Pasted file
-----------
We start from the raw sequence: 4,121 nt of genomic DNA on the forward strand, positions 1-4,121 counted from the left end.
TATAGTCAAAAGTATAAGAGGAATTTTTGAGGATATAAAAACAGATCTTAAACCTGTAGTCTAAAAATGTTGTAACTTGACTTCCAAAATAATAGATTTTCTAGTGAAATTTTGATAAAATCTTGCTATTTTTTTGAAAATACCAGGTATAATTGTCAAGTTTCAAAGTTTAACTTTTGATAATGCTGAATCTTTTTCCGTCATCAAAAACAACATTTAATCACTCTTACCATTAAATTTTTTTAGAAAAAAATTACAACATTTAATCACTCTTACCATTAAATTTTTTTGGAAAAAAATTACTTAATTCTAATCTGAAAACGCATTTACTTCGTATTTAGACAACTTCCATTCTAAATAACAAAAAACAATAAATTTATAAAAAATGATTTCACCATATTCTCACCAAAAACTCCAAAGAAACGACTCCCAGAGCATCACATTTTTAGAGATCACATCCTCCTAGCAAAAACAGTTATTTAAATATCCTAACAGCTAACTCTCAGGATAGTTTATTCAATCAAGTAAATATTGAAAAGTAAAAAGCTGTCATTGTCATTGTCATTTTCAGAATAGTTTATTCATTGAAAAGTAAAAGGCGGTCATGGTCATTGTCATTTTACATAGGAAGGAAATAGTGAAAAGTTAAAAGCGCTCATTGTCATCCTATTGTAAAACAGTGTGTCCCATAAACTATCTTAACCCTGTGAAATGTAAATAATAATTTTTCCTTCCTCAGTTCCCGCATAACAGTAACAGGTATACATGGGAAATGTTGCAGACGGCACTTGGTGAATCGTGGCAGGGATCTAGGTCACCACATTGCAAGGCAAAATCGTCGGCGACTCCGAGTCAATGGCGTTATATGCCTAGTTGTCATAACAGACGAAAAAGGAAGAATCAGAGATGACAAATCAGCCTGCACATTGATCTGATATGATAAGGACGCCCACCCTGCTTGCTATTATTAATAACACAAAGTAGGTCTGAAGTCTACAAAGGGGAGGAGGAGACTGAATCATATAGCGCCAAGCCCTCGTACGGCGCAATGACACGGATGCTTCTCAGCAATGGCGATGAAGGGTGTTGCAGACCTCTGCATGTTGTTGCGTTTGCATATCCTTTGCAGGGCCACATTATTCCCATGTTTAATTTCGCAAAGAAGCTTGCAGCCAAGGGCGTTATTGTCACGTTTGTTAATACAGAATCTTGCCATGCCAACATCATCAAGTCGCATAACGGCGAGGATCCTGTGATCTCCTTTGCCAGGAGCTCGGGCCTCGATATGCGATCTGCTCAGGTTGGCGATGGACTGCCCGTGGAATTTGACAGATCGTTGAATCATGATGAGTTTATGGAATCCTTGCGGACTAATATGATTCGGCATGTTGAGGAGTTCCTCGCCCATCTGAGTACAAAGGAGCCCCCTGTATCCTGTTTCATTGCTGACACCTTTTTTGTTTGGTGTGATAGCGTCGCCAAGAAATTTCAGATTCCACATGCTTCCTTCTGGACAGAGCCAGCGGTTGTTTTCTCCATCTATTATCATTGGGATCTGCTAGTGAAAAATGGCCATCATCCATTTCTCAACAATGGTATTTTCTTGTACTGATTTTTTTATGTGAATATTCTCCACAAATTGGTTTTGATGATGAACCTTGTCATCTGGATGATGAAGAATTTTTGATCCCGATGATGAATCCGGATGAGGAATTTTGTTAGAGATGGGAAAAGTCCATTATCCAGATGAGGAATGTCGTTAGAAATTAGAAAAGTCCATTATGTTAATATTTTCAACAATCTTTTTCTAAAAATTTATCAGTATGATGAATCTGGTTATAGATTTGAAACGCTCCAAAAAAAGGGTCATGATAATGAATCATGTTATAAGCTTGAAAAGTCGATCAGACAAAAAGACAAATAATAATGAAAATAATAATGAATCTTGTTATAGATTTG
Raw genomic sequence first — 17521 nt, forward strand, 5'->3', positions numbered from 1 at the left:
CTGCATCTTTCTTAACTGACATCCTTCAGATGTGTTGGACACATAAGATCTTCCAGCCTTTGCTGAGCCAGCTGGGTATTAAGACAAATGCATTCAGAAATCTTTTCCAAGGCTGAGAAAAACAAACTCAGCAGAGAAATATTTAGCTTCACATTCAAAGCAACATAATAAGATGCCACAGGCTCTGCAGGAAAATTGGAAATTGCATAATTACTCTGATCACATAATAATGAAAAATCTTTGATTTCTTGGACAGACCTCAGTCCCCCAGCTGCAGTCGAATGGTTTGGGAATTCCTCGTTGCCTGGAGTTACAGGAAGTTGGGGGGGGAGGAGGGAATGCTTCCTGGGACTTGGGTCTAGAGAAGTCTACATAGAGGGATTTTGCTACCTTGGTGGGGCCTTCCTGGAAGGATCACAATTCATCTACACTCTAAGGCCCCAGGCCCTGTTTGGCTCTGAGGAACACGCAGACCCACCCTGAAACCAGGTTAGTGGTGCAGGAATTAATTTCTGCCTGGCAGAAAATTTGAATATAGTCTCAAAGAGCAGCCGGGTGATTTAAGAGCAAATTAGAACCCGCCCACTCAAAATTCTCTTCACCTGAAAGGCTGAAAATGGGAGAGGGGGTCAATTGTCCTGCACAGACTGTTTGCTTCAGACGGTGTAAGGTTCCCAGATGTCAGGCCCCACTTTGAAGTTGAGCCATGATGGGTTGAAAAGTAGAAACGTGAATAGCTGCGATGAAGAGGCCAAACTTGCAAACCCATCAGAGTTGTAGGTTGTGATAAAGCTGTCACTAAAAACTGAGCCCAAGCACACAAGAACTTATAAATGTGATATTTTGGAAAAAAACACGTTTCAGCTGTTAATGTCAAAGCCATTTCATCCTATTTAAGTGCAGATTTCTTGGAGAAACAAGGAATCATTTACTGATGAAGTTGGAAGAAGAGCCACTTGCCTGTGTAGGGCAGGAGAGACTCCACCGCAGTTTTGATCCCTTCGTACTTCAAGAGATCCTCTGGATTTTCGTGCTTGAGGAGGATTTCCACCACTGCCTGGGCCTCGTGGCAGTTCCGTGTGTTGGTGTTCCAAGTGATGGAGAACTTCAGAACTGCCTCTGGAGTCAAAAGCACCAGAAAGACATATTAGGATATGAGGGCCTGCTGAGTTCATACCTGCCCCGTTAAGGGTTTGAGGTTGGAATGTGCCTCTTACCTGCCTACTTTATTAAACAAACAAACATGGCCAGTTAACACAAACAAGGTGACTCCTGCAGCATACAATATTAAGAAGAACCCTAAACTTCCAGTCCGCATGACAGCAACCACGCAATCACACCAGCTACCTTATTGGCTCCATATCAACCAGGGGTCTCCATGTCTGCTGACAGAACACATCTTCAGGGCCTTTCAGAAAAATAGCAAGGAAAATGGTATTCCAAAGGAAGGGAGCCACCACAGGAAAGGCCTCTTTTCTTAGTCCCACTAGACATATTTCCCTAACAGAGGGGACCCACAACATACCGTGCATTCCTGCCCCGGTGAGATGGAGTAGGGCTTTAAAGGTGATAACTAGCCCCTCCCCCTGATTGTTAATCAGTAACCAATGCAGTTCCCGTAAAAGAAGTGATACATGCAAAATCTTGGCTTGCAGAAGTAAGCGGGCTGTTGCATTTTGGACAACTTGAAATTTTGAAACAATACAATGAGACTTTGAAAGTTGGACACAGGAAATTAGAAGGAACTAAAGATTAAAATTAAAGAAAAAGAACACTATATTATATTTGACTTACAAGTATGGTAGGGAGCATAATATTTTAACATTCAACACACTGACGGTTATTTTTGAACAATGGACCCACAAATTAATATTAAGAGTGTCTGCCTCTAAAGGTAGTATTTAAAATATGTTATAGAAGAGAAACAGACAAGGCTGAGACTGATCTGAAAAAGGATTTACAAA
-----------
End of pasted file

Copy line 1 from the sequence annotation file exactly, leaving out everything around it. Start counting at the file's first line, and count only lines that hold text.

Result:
We start from the raw sequence: 4,121 nt of genomic DNA on the forward strand, positions 1-4,121 counted from the left end.